Disability in “As I Lay Dying”

This semester I am taking a course called Disability and Literature with Dr. Foss. We began the semester with reading Disability Theory and now we have moved into reading texts and looking at them under a different light. Some of you may have heard Kathleen say she and I were sick of Faulkner before we even picked up As I Lay Dying because we had just finished The Sound and the Fury in Foss’s class. Disability is obviously a theme in both of these novels.

Since we are reading AILD in this class I thought I would bring up a passage I found interesting. From the beginning of this novel Darl seems to be our most “trustworthy” narrator. It is argued that this is only because we are getting the most information out of him, and therefore we are forced to believe it. However, towards the end of the novel Darl must be committed to a mental institution for burning down a barn. And we no longer have Darl as a a reliable narrator. The honor is passed on to Cash.

Right before Darl is taken away Cash makes an interesting comment. “Sometimes I aint so sho who’s got ere a right to say when a man is crazy and when he aint. Sometimes I think it aint none of us pure crazy and it aint none of us pure sane until the balance of us talks him that-a-way. It’s like it aint so much what a fellow does, but it’s the way a majority of folks is looking at him when he does it” (134). This passage is a perfect for analyzing under the microscope of Disability Theory.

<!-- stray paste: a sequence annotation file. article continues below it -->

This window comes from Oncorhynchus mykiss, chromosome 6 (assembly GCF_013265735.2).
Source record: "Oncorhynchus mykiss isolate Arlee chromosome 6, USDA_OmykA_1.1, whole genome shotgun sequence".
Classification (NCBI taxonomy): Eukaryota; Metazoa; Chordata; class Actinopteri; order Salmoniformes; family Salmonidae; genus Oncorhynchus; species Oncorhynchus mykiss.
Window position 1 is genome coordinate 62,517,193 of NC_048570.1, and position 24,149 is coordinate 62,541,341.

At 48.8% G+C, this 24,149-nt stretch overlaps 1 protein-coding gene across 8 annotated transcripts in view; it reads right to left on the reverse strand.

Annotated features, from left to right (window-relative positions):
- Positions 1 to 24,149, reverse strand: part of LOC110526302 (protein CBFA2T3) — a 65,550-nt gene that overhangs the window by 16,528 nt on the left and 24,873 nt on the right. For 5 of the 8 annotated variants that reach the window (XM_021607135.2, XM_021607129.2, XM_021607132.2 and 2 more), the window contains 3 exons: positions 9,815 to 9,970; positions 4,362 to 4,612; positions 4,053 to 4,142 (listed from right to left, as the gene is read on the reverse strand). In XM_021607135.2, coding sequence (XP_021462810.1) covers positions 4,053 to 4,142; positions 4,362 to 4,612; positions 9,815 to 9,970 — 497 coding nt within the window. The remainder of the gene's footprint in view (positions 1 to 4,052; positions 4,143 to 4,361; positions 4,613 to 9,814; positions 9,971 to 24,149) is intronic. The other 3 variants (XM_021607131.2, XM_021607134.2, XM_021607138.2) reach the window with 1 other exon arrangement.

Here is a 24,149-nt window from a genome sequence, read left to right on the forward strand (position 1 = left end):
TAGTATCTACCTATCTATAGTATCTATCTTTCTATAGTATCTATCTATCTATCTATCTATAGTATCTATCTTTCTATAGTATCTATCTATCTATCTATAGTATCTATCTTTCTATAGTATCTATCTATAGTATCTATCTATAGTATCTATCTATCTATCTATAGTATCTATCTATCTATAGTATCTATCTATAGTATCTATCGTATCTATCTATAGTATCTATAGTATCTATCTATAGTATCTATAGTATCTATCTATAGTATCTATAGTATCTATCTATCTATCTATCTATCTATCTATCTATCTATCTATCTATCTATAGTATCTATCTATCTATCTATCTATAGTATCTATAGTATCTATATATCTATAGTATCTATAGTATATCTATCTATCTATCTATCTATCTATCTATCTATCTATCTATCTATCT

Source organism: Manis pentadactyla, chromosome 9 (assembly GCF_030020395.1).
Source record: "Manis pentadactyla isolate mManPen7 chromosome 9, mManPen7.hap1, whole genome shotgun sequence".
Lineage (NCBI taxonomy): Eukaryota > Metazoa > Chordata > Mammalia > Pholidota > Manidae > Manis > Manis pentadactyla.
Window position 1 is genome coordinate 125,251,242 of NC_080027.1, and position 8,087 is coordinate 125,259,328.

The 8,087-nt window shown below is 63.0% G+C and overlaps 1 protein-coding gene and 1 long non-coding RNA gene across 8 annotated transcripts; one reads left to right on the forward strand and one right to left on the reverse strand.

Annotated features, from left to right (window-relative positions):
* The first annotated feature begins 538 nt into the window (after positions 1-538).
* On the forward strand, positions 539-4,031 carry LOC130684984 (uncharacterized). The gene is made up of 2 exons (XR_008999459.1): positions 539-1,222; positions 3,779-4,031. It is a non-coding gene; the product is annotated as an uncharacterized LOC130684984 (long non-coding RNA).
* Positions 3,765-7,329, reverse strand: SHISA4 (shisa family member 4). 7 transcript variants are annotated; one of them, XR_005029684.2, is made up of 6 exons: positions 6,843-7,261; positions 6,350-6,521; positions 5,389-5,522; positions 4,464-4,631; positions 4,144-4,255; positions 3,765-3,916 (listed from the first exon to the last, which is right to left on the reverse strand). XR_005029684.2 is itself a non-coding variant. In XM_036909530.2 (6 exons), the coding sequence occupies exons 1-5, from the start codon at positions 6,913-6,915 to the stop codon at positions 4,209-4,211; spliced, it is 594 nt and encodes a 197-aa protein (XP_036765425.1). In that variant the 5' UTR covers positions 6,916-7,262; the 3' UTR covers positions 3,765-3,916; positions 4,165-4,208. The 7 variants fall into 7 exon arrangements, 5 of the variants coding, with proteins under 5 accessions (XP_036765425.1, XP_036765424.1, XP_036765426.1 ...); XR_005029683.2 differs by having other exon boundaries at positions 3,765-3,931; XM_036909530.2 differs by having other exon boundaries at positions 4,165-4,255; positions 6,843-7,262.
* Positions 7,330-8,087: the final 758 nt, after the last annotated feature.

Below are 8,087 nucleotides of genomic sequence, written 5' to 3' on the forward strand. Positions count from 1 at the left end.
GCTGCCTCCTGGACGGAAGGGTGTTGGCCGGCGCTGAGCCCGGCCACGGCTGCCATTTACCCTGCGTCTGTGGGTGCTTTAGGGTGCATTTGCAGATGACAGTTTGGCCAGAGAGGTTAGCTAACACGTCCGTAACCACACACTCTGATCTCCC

How did Darl sunddenly become so crazy? Was it because the loss of his mother was finally getting to him? Or was it simply because committing him is what would save the family from being sued by the Gillespies? Cash seems to think his brother isn’t actually crazy, but his actions of burning a barn were. You don’t see any of the family fighting the fact that he is being shipped off to an insane asylum either. In Disability and Literature we would have a discussion as to whether Darl truly is crazy or is it just the way we as readers (reading copious amounts of scattered stream of consciousness narrative) or as the characters see him? I just thought it was an interesting point to bring up. And a very insightful thought an impartial character like Cash has made. I’d like to know what others think about Darl’s “sentence.”